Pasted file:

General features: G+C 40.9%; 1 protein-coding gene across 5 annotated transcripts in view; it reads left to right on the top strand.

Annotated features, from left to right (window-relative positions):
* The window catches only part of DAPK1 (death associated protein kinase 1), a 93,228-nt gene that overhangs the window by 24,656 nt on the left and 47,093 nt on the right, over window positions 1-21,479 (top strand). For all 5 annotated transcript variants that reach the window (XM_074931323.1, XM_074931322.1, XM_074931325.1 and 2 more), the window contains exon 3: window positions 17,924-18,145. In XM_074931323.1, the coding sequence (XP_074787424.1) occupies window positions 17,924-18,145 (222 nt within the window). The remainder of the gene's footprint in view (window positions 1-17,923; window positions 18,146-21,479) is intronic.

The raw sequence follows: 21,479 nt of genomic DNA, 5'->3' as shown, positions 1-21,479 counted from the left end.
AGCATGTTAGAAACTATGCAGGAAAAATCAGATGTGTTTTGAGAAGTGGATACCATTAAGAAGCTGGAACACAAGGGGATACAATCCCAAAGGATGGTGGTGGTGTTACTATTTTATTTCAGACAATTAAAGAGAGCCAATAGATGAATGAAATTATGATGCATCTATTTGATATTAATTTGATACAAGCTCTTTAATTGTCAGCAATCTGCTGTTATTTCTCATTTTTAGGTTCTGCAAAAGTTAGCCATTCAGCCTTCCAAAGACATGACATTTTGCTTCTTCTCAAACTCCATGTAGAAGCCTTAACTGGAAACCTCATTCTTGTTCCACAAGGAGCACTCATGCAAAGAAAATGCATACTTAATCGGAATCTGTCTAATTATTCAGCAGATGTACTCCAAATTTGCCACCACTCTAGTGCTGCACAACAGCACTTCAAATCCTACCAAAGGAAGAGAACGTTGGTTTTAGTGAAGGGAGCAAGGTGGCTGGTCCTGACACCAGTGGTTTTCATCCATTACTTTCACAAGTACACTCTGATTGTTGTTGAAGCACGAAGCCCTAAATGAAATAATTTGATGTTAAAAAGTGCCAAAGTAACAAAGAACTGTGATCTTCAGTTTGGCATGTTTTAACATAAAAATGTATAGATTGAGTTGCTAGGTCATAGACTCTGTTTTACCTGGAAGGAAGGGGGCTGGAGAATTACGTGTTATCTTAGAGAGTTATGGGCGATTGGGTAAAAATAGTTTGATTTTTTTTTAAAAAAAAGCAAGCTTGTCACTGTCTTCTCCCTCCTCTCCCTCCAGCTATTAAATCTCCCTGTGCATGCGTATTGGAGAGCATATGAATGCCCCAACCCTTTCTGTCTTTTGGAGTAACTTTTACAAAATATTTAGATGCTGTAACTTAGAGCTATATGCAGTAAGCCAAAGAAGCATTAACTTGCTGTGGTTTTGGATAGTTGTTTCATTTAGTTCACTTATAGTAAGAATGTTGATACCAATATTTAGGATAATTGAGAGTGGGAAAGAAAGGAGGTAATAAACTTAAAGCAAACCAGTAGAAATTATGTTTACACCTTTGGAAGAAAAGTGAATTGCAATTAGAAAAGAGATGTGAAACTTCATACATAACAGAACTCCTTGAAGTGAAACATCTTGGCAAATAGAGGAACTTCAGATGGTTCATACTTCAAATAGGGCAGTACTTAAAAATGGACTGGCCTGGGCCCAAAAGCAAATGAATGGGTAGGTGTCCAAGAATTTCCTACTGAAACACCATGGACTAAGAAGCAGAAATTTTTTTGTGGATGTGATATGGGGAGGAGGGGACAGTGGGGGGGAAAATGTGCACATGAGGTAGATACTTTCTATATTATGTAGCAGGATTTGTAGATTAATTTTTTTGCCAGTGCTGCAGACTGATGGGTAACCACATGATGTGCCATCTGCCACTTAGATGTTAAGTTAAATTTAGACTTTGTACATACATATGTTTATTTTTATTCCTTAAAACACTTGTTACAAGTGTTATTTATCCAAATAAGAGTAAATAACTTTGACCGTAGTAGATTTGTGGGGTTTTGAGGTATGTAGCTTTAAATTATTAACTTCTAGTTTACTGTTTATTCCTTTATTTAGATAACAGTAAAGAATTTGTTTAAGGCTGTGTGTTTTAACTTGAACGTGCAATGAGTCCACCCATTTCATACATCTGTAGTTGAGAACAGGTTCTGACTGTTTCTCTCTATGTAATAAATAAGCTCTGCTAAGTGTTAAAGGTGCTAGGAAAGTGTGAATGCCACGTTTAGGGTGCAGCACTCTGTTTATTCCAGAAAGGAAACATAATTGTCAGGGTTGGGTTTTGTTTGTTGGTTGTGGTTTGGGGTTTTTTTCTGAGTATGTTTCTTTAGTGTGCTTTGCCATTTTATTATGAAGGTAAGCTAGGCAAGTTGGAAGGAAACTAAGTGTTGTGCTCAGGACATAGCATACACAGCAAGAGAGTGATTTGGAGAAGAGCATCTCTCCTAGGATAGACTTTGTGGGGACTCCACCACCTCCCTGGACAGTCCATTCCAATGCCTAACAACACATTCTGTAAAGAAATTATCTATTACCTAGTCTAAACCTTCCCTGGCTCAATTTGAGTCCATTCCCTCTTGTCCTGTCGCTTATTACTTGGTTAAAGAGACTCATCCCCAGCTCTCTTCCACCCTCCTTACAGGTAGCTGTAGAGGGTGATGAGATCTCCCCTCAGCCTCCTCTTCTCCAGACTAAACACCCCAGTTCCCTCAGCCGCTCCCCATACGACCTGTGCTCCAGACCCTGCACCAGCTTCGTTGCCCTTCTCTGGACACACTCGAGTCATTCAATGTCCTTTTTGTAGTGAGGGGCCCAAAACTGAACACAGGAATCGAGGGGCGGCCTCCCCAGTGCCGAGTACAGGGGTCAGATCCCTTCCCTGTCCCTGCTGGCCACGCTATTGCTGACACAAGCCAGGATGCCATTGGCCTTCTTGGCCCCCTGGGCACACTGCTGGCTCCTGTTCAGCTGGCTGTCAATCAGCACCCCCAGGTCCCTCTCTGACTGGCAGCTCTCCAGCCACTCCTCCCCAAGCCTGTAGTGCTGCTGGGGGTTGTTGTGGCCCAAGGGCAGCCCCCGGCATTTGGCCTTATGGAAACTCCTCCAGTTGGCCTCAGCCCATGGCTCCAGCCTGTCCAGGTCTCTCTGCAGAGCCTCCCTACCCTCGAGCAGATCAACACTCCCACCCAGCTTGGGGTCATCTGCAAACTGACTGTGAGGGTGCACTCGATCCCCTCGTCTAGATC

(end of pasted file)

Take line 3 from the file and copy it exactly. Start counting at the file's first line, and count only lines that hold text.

* The window catches only part of DAPK1 (death associated protein kinase 1), a 93,228-nt gene that overhangs the window by 24,656 nt on the left and 47,093 nt on the right, over window positions 1-21,479 (top strand). For all 5 annotated transcript variants that reach the window (XM_074931323.1, XM_074931322.1, XM_074931325.1 and 2 more), the window contains exon 3: window positions 17,924-18,145. In XM_074931323.1, the coding sequence (XP_074787424.1) occupies window positions 17,924-18,145 (222 nt within the window). The remainder of the gene's footprint in view (window positions 1-17,923; window positions 18,146-21,479) is intronic.